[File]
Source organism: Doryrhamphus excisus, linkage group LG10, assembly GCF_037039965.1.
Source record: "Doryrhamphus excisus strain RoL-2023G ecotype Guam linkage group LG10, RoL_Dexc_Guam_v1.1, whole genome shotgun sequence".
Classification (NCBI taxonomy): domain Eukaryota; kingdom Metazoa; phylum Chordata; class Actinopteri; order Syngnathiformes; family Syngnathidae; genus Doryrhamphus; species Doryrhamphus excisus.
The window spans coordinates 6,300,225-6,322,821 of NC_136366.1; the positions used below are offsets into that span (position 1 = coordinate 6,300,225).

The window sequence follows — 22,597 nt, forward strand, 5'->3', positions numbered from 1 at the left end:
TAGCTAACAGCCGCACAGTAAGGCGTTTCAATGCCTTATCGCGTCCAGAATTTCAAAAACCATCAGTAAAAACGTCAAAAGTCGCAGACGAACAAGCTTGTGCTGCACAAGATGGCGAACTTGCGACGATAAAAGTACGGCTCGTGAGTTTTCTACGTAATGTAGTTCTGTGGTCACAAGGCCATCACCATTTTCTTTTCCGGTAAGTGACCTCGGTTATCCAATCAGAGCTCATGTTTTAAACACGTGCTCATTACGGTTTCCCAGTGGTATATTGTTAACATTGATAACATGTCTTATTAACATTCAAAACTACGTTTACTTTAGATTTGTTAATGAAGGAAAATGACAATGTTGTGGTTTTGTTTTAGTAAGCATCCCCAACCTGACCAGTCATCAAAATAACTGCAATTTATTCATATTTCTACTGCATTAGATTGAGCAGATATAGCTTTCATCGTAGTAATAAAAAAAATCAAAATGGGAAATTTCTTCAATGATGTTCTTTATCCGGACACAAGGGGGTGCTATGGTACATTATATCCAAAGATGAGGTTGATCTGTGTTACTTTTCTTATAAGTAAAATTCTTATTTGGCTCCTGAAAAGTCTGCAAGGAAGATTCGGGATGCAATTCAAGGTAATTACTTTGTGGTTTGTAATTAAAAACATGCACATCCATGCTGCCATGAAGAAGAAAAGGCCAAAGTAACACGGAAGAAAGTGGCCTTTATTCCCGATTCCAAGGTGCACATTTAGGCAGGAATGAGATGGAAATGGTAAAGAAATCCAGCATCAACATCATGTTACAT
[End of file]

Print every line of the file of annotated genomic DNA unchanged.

Source organism: Doryrhamphus excisus, linkage group LG10, assembly GCF_037039965.1.
Source record: "Doryrhamphus excisus strain RoL-2023G ecotype Guam linkage group LG10, RoL_Dexc_Guam_v1.1, whole genome shotgun sequence".
Classification (NCBI taxonomy): domain Eukaryota; kingdom Metazoa; phylum Chordata; class Actinopteri; order Syngnathiformes; family Syngnathidae; genus Doryrhamphus; species Doryrhamphus excisus.
The window spans coordinates 6,300,225-6,322,821 of NC_136366.1; the positions used below are offsets into that span (position 1 = coordinate 6,300,225).

The window sequence follows — 22,597 nt, forward strand, 5'->3', positions numbered from 1 at the left end:
TAGCTAACAGCCGCACAGTAAGGCGTTTCAATGCCTTATCGCGTCCAGAATTTCAAAAACCATCAGTAAAAACGTCAAAAGTCGCAGACGAACAAGCTTGTGCTGCACAAGATGGCGAACTTGCGACGATAAAAGTACGGCTCGTGAGTTTTCTACGTAATGTAGTTCTGTGGTCACAAGGCCATCACCATTTTCTTTTCCGGTAAGTGACCTCGGTTATCCAATCAGAGCTCATGTTTTAAACACGTGCTCATTACGGTTTCCCAGTGGTATATTGTTAACATTGATAACATGTCTTATTAACATTCAAAACTACGTTTACTTTAGATTTGTTAATGAAGGAAAATGACAATGTTGTGGTTTTGTTTTAGTAAGCATCCCCAACCTGACCAGTCATCAAAATAACTGCAATTTATTCATATTTCTACTGCATTAGATTGAGCAGATATAGCTTTCATCGTAGTAATAAAAAAAATCAAAATGGGAAATTTCTTCAATGATGTTCTTTATCCGGACACAAGGGGGTGCTATGGTACATTATATCCAAAGATGAGGTTGATCTGTGTTACTTTTCTTATAAGTAAAATTCTTATTTGGCTCCTGAAAAGTCTGCAAGGAAGATTCGGGATGCAATTCAAGGTAATTACTTTGTGGTTTGTAATTAAAAACATGCACATCCATGCTGCCATGAAGAAGAAAAGGCCAAAGTAACACGGAAGAAAGTGGCCTTTATTCCCGATTCCAAGGTGCACATTTAGGCAGGAATGAGATGGAAATGGTAAAGAAATCCAGCATCAACATCATGTTACAT